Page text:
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Two Gulf nations will recognize Israel at the White House. Here's what's in it for all sides

September 15, 2020. Summarized by summa-bot.

WASHINGTON, DC - JANUARY 27: U.S. President Donald Trump (L) welcomes??Israeli Prime Minister Benjamin Netanyahu??at the White House on January 27, 2020 in Washington, DC. President Trump said tomorrow he will announce the administration's much-anticipated plan to resolve the Israeli-Palestinian conflict. (Photo by Mark Wilson/Getty Images)

President Trump and Israel's Benjamin Netanyahu will join the UAE and Bahrain officials at the White House to mark historic normalization agreements between Israel and the two Arab countries. Here's what you need to know.

Jerusalem (CNN)On Tuesday, US President Donald Trump and Israeli Prime Minister Benjamin Netanyahu will join the foreign ministers of the United Arab Emirates and Bahrain at the White House to mark historic normalization agreements between Israel and the two Arab countries.

Less than two months before an election in which he trails in the polls, normalization agreements between Israel, the UAE, and Bahrain are major foreign policy achievements, even if the region was gradually moving towards these relationships regardless of who occupied the White House.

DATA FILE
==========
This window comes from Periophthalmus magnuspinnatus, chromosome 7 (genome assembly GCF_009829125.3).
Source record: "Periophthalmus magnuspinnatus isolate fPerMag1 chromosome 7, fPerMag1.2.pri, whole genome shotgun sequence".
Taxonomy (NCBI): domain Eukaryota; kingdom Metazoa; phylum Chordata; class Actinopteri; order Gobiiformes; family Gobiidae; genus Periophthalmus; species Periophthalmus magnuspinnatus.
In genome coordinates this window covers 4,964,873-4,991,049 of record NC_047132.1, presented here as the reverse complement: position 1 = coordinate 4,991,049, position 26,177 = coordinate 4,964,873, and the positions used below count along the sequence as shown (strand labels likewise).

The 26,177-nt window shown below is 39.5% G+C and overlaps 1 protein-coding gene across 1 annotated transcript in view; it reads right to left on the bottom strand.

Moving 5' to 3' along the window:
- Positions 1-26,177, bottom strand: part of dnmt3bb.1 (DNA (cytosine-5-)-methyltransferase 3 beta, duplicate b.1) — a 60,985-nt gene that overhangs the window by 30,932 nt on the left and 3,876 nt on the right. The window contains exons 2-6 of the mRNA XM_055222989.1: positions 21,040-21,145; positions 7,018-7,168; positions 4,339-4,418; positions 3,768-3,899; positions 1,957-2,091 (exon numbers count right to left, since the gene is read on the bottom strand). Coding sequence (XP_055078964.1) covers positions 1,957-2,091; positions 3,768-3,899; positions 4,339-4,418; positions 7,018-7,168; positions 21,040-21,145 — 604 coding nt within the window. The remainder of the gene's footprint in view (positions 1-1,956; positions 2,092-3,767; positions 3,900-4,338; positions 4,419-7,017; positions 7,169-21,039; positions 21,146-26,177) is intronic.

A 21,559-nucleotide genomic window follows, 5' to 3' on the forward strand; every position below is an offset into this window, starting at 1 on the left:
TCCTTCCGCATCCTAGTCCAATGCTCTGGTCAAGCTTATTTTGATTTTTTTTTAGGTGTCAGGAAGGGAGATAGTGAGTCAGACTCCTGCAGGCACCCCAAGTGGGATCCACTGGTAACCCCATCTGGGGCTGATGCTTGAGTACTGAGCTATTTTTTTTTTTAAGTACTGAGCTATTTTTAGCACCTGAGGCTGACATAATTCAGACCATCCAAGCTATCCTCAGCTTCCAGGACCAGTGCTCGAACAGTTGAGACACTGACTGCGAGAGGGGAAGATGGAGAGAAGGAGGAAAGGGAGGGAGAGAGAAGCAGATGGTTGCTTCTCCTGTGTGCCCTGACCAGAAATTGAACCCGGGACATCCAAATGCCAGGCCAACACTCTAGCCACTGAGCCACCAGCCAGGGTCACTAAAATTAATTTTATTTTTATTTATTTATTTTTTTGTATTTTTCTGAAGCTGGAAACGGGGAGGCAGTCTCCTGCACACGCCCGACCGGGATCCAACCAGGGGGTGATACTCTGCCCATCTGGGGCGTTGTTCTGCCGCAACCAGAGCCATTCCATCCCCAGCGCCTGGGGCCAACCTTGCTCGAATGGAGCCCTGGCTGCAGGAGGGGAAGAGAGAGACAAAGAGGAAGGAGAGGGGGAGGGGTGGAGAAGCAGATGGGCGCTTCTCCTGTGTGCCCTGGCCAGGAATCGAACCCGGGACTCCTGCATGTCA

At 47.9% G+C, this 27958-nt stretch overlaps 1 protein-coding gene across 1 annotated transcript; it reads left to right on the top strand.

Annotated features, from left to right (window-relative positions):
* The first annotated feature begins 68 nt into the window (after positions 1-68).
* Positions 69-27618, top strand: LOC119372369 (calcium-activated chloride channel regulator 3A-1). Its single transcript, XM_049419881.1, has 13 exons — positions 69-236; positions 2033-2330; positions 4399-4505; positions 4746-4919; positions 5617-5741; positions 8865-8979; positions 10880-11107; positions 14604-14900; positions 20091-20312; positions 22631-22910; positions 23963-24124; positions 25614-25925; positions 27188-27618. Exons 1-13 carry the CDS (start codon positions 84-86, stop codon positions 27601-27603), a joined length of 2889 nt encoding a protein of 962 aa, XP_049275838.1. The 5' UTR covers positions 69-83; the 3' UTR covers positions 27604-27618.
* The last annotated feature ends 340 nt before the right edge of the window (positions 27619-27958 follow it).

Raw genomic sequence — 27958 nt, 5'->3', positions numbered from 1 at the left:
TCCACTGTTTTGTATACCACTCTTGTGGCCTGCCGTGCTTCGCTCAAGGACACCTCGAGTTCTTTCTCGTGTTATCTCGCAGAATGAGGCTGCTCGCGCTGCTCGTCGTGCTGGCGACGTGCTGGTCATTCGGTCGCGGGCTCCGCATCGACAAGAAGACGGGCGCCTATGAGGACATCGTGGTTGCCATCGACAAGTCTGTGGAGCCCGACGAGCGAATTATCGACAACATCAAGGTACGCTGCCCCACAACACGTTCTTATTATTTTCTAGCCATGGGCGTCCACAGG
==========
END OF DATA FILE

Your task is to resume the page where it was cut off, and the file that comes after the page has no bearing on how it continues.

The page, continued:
The small Gulf kingdom also hosted the unveiling of the economic portion of the White House's plan for Middle East peace, signaling a willingness to engage with the US -- and subsequently Israel -- on the issue, even at a time when no progress on the Israeli-Palestinian conflict appears possible.

In other words, if these states wanted to grow closer to President Trump and the White House, building relations with Israeli leaders was a surefire way to achieve that goal.

The UAE made clear that one of the benefits it sees from the normalization agreement with Israel is that it should be easier to acquire F-35s from the United States, a view also shared by Trump's senior adviser Jared Kushner.

It is in this conflict where Trump saw an opening to push Israel closer to the Arab states.

The 2002 Saudi-led Arab Peace Initiative called for an end to the Israeli-Palestinian conflict before Arab states normalized relations with Israel.

The Palestinians cut off contact with the White House after the Trump administration moved the US Embassy to Jerusalem and took other pro-Israel steps.

In a sign of that movement, the Arab League failed to pass a resolution backed by the Palestinians that would have condemned the UAE-Israel agreement.

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